Monday, April 20, 2009

Dialogue - really?

In this controversy over inviting Obama to be commencement speaker, the word "dialogue" gets tossed around an awful lot. We should be open-minded, say the Obamaites, and engage in dialogue with the whole world.

Well, the comment about the need for open-mindedness brings to mind a Chesterton quote about the mind being like the mouth - we open it so that we can shut it firmly on something - whether a morsel of food or a truth. But I am more baffled by the constant insistence that inviting the president to speak at commencement and honoring him with a degree is "dialogue." Here's the definition of dialogue, courtesy of Webster's Online.

Note particularly the second definition, which is what I believe these folks are driving at: "a) a conversation between two or more persons b) an exchange of ideas." I really wish some Obama enthusiast would explain to me how a commencement speech amounts to a dialogue. It sounds more like a monologue to me. (We're awfully fond of those at Notre Dame, it seems, whether they are delivered by female sexual organs or presidents with teleprompters.)

Is POTUS actually going to sit down and discuss his views on abortion with pro-life students and professors, and listen to their arguments? Is he going to explain to us why he believes it is just to deprive the unborn of the rights of personhood? Or is he just going to show up, pay lip service to "diversity of thought" and "freedom of religion", and leave with his pro-choice agenda completely unchallenged by his hosts at Notre Dame?

I am sure the last scenario will be what actually happens. But the Obama enthusiasts will continue to insist that a monologue is actually a "dialogue" so that they can frame the opposition as simply being closed-minded and against academic freedom. See how much easier it is to debate when you can simply make words mean whatever you want?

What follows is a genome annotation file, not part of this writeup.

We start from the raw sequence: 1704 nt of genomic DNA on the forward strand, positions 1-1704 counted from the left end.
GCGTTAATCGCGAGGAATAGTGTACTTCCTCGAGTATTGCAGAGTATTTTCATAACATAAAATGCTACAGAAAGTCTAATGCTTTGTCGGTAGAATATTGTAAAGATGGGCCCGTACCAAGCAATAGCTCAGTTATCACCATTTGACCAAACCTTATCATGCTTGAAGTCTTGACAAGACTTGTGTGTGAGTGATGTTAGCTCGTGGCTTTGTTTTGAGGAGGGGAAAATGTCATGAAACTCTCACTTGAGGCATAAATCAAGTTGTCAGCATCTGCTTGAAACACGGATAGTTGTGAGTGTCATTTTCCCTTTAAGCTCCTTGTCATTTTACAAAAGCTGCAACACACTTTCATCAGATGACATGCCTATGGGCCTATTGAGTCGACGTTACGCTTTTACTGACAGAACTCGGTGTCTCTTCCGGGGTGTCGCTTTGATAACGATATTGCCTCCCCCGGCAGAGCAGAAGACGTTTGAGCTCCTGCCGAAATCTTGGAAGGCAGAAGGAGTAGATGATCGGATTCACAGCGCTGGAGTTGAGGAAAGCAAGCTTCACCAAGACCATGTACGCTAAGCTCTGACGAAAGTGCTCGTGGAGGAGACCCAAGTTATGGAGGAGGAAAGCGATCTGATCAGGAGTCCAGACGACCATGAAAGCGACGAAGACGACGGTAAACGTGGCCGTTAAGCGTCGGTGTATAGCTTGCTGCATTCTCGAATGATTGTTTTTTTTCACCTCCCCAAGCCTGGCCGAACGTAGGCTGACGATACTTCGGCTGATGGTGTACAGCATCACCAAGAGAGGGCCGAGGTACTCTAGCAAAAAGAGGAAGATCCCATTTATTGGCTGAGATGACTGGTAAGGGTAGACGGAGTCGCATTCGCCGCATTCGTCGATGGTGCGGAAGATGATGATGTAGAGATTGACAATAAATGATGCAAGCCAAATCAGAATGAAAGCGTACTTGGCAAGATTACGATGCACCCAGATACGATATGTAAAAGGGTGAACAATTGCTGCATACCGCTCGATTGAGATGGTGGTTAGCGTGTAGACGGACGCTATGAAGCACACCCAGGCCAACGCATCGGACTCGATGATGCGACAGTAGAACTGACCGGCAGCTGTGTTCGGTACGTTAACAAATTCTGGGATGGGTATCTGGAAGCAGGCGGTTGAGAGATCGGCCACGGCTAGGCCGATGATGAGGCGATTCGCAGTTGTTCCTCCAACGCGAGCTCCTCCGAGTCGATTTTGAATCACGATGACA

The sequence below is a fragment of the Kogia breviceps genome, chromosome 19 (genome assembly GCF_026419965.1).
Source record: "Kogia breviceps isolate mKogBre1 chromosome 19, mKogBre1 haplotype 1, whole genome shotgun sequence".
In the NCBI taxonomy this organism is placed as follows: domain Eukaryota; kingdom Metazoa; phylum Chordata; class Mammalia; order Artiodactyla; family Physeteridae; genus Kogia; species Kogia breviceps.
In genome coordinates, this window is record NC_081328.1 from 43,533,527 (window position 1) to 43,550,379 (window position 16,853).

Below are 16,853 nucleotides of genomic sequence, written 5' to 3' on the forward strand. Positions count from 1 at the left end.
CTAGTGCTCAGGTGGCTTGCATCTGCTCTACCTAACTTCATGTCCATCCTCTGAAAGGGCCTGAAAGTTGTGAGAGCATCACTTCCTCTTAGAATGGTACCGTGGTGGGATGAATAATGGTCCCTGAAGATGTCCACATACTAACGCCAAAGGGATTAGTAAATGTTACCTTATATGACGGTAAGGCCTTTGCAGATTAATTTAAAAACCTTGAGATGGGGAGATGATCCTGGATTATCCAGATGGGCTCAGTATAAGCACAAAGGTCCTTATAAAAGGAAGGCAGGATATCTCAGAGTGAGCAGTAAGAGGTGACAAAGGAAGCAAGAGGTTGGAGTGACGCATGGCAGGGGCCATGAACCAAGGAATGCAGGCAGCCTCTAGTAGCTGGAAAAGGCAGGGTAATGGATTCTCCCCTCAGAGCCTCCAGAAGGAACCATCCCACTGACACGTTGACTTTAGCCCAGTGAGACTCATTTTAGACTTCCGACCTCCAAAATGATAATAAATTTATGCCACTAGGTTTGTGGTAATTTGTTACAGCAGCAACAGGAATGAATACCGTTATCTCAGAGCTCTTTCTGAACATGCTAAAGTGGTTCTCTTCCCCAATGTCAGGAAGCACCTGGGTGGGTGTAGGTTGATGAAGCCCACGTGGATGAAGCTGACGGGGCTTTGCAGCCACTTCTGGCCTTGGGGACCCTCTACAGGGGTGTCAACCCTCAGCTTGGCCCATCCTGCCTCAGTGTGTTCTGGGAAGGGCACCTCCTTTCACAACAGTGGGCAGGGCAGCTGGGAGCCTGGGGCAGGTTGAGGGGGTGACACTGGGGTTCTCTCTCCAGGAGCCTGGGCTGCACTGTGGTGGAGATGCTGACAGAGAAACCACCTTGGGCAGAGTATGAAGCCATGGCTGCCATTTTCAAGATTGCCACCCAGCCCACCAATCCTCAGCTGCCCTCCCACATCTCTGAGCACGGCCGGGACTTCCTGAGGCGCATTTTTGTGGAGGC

To quote Inigo Montoya, "That word you are using, I do not think it means what you think it means."

2 comments:

James Garrison said...

Do Catholics need to engage the culture? Yes! Will inviting the President, honoring him with a degree, and giving him a venue in which to speak in any way indicate to him that his policies could be considered wrong and against natural moral law? I don't think so.

One of the spiritual works of mercy is to "admonish sinners", not to dialogue with them. Yes, dialogue is important, but it can never trump the requirement of recognizing wrong when it is wrong. The term dialogue, as well, has been hijacked, like the terms ecumenism and diversity, and in the names of these words much scandal can be perpetrated.

As you point out, the crisis is especially one of language, and there are forces which shape the meaning of words representing goods, to justify that which is not good. If dialogue is good, and we make this be what dialogue means, then this must be good.

Christina said...

I'm seriously considering sending this to the Observer. The continuing abuse of the word "dialogue" in the Viewpoint section is starting to really grate on my nerves.

Words have meaning. You can't just twist them into whatever you want them to mean and then use them as clubs to beat your opponents with.